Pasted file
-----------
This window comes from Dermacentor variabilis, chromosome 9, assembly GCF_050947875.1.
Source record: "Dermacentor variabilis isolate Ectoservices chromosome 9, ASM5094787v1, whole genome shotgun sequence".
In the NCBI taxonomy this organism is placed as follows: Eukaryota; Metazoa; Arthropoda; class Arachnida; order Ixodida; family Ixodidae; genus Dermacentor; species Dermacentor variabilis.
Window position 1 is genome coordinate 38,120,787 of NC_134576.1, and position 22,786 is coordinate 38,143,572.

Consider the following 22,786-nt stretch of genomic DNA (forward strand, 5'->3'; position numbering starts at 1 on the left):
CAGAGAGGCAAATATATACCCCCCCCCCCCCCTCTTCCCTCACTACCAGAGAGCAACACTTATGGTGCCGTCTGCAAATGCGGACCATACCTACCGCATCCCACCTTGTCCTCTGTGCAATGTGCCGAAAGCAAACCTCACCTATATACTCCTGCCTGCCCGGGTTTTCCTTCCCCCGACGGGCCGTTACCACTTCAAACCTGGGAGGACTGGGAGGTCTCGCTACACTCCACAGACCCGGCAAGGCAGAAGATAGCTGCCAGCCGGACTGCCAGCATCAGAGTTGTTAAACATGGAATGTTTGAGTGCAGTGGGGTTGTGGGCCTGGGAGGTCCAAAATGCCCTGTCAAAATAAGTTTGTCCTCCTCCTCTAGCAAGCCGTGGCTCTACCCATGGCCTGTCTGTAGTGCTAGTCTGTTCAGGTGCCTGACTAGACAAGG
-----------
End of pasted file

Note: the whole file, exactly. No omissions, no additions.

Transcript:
This window comes from Dermacentor variabilis, chromosome 9, assembly GCF_050947875.1.
Source record: "Dermacentor variabilis isolate Ectoservices chromosome 9, ASM5094787v1, whole genome shotgun sequence".
In the NCBI taxonomy this organism is placed as follows: Eukaryota; Metazoa; Arthropoda; class Arachnida; order Ixodida; family Ixodidae; genus Dermacentor; species Dermacentor variabilis.
Window position 1 is genome coordinate 38,120,787 of NC_134576.1, and position 22,786 is coordinate 38,143,572.

Consider the following 22,786-nt stretch of genomic DNA (forward strand, 5'->3'; position numbering starts at 1 on the left):
CAGAGAGGCAAATATATACCCCCCCCCCCCCCTCTTCCCTCACTACCAGAGAGCAACACTTATGGTGCCGTCTGCAAATGCGGACCATACCTACCGCATCCCACCTTGTCCTCTGTGCAATGTGCCGAAAGCAAACCTCACCTATATACTCCTGCCTGCCCGGGTTTTCCTTCCCCCGACGGGCCGTTACCACTTCAAACCTGGGAGGACTGGGAGGTCTCGCTACACTCCACAGACCCGGCAAGGCAGAAGATAGCTGCCAGCCGGACTGCCAGCATCAGAGTTGTTAAACATGGAATGTTTGAGTGCAGTGGGGTTGTGGGCCTGGGAGGTCCAAAATGCCCTGTCAAAATAAGTTTGTCCTCCTCCTCTAGCAAGCCGTGGCTCTACCCATGGCCTGTCTGTAGTGCTAGTCTGTTCAGGTGCCTGACTAGACAAGG